Money matters are among the most contentious issues in a divorce. In cases where the couple cannot agree on how to divide property and debt, the court will step in and assign each spouse their part.
Under North Carolina laws, marital assets are divided equitably – and that’s not always equal. So, too, are the marital debts. It’s smart to understand how your marital debts figure into your divorce.
Equitable division does not have to be 50/50
The portion of debt each party will end up with depends on several factors, which is why it may not be equal. For instance, the duration of the marriage, your spouse’s age, and health, as well as their income and assets, are just some of the considerations the court will take into account when dividing marital debts.
What if your ex-spouse defaults on joint debts?
Creditors are not bound by the court’s decisions. If you have jointly held debts with your spouse, this means that you are still legally bound by the agreement you signed with the creditor. If your ex-spouse is assigned a joint debt and defaults, you can still be the target of collection actions. That’s why it’s often wise to make refinancing each party’s share of the joint debts into their own name part of your divorce agreement.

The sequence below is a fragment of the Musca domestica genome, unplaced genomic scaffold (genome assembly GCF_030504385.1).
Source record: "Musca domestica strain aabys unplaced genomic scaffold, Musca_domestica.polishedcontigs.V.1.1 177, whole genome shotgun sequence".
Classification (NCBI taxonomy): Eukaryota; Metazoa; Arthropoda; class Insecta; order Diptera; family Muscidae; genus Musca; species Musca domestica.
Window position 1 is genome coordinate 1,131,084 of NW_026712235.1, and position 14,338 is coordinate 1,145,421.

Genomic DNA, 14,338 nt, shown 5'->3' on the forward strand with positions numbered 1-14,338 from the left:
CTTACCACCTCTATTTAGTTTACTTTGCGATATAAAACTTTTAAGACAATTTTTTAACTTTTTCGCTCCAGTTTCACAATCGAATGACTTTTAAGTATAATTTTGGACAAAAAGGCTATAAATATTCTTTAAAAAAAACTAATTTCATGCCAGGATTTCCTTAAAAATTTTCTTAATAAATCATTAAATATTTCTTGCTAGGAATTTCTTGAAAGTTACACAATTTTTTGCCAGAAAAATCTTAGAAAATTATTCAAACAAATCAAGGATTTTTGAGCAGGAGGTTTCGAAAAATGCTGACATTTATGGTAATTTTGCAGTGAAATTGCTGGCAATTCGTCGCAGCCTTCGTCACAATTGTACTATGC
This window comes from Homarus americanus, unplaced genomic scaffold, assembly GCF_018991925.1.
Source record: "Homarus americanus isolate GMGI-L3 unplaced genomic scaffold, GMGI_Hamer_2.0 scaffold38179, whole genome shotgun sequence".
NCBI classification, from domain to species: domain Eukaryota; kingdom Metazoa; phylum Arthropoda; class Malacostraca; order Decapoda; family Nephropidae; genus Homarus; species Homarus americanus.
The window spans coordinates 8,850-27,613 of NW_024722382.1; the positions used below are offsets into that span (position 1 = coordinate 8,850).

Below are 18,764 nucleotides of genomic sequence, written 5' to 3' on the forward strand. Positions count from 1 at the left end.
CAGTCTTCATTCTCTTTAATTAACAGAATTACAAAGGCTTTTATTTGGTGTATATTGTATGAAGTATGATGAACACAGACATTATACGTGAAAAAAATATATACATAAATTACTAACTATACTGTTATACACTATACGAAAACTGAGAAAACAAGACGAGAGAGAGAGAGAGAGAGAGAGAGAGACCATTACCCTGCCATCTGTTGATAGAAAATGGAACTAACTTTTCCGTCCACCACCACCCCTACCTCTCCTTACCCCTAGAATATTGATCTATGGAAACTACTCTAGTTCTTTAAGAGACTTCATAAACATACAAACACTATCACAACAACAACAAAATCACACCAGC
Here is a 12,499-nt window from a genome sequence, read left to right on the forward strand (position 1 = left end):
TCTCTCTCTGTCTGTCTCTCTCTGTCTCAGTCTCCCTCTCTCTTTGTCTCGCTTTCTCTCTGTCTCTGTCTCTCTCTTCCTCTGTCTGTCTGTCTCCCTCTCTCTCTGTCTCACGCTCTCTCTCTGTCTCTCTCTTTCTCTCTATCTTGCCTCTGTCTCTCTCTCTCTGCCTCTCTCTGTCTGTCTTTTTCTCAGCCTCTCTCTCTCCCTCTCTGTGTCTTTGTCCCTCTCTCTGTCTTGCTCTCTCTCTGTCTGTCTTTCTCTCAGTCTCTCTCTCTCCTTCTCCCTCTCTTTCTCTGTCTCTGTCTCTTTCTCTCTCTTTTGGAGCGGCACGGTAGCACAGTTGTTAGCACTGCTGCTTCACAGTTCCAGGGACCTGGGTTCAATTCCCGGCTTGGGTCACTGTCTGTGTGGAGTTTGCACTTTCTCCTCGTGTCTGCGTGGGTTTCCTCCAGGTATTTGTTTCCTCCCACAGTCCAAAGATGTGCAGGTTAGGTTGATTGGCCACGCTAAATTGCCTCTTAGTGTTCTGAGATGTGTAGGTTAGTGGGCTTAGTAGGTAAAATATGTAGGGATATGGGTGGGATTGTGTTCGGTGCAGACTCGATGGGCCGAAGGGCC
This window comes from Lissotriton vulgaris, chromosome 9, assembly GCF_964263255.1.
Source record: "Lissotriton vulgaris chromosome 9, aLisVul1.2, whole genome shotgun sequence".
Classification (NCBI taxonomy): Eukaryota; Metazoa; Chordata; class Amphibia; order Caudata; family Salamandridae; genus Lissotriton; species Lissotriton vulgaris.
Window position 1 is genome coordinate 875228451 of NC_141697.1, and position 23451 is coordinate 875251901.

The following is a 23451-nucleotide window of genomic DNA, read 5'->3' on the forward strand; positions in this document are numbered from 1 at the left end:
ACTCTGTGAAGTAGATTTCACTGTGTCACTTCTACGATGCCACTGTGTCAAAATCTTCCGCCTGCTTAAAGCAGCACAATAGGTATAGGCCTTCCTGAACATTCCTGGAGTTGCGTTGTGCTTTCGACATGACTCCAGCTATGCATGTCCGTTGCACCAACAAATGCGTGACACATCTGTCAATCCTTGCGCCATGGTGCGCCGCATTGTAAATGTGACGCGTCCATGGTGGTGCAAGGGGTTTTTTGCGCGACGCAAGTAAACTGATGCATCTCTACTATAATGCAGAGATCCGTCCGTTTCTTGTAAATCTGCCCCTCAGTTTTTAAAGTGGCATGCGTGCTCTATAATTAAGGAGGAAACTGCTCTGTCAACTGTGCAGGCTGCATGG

Dividing marital debt may even be more complex than property division because it keeps you and your ex-spouse connected while both of you are trying to go separate ways. Therefore, it is necessary that you are well informed on what to expect and plan your financial future without any uncertainty. Above all, it is equally important to protect your rights and ensure that you do not end up bearing more debt than you deserve.